Akeem Smith Seruhungo v. Her Majesty the Queen

(Alberta) (Criminal) (As of Right)




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Criminal law - Evidence - Admissibility - Confirmatory evidence - Hearsay - Whether the trial judge failed to apply the correct legal test for corroboration - Whether the trial judge committed a legal error in addressing the evidence relied on as confirmatory in the same manner in which it was presented to him - Whether the trial judge’s determination that the potentially confirmatory evidence did not restore his faith in the witness was subject to appellate review - Whether the trial judge erred in law in ruling text messages to be inadmissible - Whether any such error would have had a material effect on the trial in accordance with the test set out in R. v. Graveline, 2006 SCC 16, [2006] 1 S.C.R. 609 - Whether the trial judge is entitled to decline to review impugned evidence when considering its admissibility.

Mr. Seruhungo was acquitted on a charge of manslaughter. It was alleged that he aided or abetted an unlawful act causing the death of the victim by providing a gun to the person who shot and killed the victim, or, alternatively, that he had formed a common purpose to commit an unlawful act, which foreseeably resulted in the victim being shot. The central issue at trial was whether the Crown had proven beyond a reasonable doubt that Mr. Seruhungo was a party to the offence. The trial judge found one of the Crown’s critical witnesses to be incredible and unreliable, and that it would be dangerous to convict Mr. Seruhungo on that witness’s evidence unless it was confirmed by independent evidence. The Crown, acknowledging that this witness was unsavoury, submitted that 19 items of independent evidence confirmed parts of the witness’s evidence. Each of those items were assessed by the trial judge and found to be of no confirmatory value. The Crown had also sought admission of text messages sent between the shooter and the victim on the night of the shooting, some of which may have corroborated parts of the witness’s evidence, but the trial judge determined the text messages to be hearsay and inadmissible. On appeal by the Crown, a majority of the Court of Appeal found that the trial judge erred in considering the elements of confirmatory evidence individually rather than cumulatively, and in excluding some text messages from evidence. It allowed the appeal and ordered a new trial. O’Ferrall J.A., dissenting, would have dismissed the appeal.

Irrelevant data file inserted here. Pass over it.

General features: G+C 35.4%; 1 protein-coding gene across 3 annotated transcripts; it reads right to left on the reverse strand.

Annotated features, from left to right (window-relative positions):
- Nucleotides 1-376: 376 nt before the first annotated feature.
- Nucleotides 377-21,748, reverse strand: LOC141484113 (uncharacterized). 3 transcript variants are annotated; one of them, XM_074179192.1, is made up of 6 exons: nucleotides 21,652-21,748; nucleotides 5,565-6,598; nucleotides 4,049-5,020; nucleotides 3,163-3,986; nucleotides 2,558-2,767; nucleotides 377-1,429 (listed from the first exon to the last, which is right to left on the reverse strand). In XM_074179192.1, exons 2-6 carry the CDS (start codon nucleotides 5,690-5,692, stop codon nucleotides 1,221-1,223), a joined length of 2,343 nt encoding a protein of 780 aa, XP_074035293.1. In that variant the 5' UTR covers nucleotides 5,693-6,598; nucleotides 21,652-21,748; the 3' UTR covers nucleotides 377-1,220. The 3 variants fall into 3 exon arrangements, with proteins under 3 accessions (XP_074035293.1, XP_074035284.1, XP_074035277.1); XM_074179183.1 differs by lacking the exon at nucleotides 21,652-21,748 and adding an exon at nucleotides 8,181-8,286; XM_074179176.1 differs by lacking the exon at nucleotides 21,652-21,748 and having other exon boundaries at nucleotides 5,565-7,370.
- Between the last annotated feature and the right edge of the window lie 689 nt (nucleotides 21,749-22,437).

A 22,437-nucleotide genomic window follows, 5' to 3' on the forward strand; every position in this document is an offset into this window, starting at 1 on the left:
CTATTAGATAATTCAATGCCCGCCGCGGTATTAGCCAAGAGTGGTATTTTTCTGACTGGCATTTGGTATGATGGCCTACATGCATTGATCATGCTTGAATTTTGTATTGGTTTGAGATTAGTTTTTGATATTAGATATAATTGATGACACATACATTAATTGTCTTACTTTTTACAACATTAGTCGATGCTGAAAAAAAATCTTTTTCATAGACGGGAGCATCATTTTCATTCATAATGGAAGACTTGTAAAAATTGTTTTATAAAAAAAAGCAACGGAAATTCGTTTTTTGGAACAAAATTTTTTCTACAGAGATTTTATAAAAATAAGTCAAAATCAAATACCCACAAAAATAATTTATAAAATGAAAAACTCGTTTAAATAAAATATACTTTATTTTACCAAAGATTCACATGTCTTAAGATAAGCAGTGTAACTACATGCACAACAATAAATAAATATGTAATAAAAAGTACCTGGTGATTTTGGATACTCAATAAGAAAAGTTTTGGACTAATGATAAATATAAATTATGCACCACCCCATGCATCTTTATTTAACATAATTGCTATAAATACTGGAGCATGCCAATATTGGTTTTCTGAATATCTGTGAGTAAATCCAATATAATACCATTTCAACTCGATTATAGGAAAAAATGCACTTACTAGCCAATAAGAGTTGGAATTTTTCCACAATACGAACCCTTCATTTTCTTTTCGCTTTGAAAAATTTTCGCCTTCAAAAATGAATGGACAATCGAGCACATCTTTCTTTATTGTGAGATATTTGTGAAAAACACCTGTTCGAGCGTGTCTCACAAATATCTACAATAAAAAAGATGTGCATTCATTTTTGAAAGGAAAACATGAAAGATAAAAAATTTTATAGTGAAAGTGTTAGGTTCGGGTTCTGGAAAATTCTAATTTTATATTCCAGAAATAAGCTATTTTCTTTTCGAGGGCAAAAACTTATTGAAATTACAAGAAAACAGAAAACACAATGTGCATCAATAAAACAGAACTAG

Lower Court Rulings

September 24, 2013
Court of Queen’s Bench of Alberta

Appellant acquitted of a charge of manslaughter
June 3, 2015
Court of Appeal of Alberta (Edmonton)

1303-0250-A, 2015 ABCA 189
Appeal allowed and new trial ordered